Protesters clash with French security forces in most serious violence yet of three-month revolt against President Emmanuel Macron’s hugely controversial pension reform
PARIS: Protesters clashed with French security forces Thursday in the most serious violence yet of a three-month revolt against President Emmanuel Macron’s hugely controversial pension reform.
Almost 150 police were injured and scores of protesters arrested nationwide, the government said, as a day of protests descended into chaos in several cities including Paris, where protesters lit fires in the historic center of the city.
The uproar over the imposition of the reform — which the government chose to push through without a parliamentary vote — has turned into the biggest domestic crisis of Macron’s second term in office.
It also threatens to cast a shadow over King Charles III’s visit to France next week, his first foreign state visit as British monarch. Unions have announced fresh strikes and protests for Tuesday, the second full day of his trip.
In the southwestern city of Bordeaux, which King Charles is due to visit on Tuesday, the porch of the city hall was briefly set on fire.
The numbers in Paris and other cities were higher than in previous protest days, given new momentum by Macron’s refusal in a TV interview Wednesday to back down on the reform.
Police and protesters again clashed on the streets of the capital during a major demonstration, security forces firing tear gas and charging crowds with batons.
Some protesters lit fires in the street, setting ablaze pallets and piles of uncollected rubbish, prompting firefighters to intervene, AFP correspondents said.
Interior Minister Gerald Darmanin said that across France, 149 members of the security forces had been injured and at least 172 people arrested, including 72 in Paris.
Around 140 fires were set alight in Paris, said Darmanin, blaming “thugs” for the violence, who had come to Paris “to have a go at the cops and public buildings.”
Some 1.089 million protesters took part in demonstrations across France, the interior ministry said, putting the Paris turnout at 119,000, the highest for the capital since the movement started in January.
The nationwide figure still fell short of the 1.28 million people who marched on March 7, according to the government figures.
Unions claimed a record 3.5 million people had protested across France, and 800,000 in the capital.
In Paris, several hundred black-clad radical demonstrators were breaking windows of banks, shops and fast-food outlets, and destroying street furniture, AFP journalists witnessed.
In the northeastern city of Lille, the local police chief Thierry Courtecuisse was lightly injured by a stone.
In Paris, a video went viral of a police officer in helmet and body armor being knocked unconscious and plunging to the ground after being hit on the head by a stone.
The garbage that has accumulated in the streets due to strikes by refuse collectors proved an appealing target, protesters setting fire to the trash piled up in the city center.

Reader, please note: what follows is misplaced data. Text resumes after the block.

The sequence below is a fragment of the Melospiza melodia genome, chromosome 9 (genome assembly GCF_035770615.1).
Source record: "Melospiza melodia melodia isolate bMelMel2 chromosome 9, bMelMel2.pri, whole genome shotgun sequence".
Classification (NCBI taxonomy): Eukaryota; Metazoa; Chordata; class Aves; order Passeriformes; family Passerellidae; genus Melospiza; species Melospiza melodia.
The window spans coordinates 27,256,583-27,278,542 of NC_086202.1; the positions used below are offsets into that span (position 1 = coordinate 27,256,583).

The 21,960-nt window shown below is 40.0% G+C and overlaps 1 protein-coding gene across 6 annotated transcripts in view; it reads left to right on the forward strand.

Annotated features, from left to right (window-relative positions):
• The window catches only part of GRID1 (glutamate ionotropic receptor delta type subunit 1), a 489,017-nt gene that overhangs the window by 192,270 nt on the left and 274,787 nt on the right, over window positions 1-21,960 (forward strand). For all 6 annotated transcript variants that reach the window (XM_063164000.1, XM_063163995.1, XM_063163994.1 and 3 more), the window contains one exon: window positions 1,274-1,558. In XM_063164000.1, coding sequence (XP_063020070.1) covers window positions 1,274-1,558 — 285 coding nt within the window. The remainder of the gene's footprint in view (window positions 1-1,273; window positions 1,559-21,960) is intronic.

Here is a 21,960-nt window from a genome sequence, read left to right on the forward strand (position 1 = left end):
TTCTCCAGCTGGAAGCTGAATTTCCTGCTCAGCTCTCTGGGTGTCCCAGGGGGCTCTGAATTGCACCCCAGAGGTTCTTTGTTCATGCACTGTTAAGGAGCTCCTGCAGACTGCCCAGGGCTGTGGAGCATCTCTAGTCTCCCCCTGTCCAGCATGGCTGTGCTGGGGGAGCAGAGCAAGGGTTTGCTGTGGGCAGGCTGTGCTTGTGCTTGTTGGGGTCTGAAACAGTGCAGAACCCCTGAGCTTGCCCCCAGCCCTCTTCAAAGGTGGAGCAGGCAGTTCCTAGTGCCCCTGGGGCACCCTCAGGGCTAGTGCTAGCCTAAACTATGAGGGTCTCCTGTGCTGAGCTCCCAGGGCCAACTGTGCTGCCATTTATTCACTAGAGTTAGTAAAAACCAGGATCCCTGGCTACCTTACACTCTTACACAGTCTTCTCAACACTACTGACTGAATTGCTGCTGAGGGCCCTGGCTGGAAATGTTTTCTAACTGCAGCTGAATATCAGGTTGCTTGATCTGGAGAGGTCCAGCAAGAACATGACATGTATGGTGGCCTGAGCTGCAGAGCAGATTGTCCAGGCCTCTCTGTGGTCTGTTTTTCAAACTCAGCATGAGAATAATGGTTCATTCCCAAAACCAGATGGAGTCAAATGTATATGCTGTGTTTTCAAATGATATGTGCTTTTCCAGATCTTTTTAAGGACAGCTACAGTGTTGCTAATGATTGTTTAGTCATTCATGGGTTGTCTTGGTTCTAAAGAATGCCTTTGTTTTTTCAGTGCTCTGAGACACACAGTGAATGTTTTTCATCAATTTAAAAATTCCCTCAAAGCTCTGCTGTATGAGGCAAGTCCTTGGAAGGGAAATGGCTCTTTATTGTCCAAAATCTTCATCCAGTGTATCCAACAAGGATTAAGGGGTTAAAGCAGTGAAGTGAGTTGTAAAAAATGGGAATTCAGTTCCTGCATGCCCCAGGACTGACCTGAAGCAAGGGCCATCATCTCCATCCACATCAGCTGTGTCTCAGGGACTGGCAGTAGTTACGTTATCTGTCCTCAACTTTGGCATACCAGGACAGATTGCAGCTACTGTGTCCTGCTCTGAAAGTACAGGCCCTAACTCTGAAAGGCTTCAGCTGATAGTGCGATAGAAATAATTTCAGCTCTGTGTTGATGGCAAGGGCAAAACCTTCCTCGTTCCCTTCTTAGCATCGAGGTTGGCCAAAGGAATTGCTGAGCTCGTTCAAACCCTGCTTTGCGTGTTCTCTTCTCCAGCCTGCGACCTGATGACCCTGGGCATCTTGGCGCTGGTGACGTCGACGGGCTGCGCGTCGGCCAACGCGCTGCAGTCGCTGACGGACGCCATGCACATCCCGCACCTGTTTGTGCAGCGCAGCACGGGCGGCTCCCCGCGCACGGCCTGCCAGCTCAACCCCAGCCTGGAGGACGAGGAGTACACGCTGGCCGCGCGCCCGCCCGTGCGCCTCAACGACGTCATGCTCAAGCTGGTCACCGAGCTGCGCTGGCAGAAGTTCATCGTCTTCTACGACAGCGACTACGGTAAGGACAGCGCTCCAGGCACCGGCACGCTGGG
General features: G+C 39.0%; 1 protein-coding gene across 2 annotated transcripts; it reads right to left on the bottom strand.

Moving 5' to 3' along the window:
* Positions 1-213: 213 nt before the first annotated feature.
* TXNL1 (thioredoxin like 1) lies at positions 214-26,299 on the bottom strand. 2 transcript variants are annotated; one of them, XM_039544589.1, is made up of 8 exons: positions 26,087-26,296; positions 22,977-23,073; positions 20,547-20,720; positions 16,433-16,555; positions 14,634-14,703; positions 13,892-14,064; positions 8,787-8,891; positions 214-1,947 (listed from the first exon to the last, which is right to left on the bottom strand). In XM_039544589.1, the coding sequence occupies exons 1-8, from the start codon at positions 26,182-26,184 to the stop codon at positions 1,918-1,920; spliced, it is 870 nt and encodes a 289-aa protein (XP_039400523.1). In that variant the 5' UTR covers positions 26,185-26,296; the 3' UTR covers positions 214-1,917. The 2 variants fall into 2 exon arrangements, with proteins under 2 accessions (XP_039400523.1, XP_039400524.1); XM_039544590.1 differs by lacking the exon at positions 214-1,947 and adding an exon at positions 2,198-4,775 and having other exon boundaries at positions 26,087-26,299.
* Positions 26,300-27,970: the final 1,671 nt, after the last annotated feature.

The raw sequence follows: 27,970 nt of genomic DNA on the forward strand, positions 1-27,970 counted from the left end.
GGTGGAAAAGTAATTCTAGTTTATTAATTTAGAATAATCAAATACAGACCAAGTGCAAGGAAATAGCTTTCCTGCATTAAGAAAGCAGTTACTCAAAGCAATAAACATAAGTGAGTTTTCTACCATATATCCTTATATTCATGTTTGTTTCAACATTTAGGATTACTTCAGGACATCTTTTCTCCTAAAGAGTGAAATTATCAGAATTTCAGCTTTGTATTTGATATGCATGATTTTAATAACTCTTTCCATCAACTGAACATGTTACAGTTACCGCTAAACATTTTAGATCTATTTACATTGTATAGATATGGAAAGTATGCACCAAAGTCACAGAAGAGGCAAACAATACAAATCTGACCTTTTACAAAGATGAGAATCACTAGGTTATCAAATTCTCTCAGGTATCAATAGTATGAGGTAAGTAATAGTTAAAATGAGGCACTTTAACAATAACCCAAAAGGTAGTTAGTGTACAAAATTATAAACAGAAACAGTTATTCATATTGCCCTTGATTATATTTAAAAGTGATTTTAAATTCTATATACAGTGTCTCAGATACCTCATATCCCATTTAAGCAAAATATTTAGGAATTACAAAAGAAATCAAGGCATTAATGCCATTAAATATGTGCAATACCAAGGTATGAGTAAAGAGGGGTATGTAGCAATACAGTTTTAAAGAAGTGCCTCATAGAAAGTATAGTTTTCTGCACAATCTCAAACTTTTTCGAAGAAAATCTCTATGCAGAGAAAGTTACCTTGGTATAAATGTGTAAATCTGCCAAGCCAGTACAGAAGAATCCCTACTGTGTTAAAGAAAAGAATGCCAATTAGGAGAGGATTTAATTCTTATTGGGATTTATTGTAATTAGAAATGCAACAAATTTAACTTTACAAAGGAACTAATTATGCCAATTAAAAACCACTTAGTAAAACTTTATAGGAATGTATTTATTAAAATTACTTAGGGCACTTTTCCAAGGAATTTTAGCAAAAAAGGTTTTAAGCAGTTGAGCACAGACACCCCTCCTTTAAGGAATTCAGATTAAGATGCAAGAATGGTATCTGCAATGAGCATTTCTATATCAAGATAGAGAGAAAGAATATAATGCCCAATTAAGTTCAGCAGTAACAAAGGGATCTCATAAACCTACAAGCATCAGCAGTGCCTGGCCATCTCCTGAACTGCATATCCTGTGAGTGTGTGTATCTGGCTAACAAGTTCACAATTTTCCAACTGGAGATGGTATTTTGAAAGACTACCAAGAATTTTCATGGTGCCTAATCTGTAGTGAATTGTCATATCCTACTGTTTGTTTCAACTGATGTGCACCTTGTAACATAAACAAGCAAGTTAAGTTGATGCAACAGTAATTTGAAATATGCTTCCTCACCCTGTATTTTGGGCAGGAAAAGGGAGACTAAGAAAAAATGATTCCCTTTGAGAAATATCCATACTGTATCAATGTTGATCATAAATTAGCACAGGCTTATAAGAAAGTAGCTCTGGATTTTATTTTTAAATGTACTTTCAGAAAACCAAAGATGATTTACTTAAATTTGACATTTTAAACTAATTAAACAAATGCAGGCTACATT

“It is a right to demonstrate and make your disagreements known,” Prime Minister Elisabeth Borne said on Twitter, but added: “The violence and destruction that we have seen today are unacceptable.”
Unions again appealed for peaceful protests. “We need to keep public opinion on side until the end,” said Laurent Berger, leader of the moderate CFDT.
Protesters briefly occupied the tracks at the Gare de Lyon train station in Paris, and some blocked access to Charles de Gaulle airport.
Anger surged after a defiant Macron said on Wednesday he was prepared to accept unpopularity over the pensions reform which he said was “necessary.”
Even before then, a survey on Sunday showed Macron’s personal approval rating at just 28 percent, its lowest since the anti-government “Yellow Vest” protest movement in 2018-2019.
Acting on Macron’s instructions, Borne last week invoked an article in the constitution to adopt the reform without a parliamentary vote. That sparked two no-confidence motions in parliament, which she survived — but one by a narrow margin.
Thursday’s protests were the latest in a string of nationwide stoppages that began in mid-January against the pension changes.
The ministry of energy transition on Thursday warned that kerosene supply to the capital and its airports was becoming “critical” as blockages at oil refineries continued.
Since the government imposed the reform last Thursday, nightly demonstrations have taken place across France, with young people coordinating their actions on encrypted messaging services.
There have been hundreds of arrests and accusations of heavy-handed tactics by police.
Amnesty International has expressed alarm “about the widespread use of excessive force and arbitrary arrests reported in several media outlets.”
King Charles is due to arrive Sunday, with a trip scheduled on the new strike date of Tuesday to Bordeaux.
The fire at the entrance to the city hall in Bordeaux damaged its massive wooden door and was put out after 15 minutes, mayor Pierre Hurmic said.
French public sector trade unionists have warned they will not provide red carpets during the visit, but non-striking workers are expected to roll them out.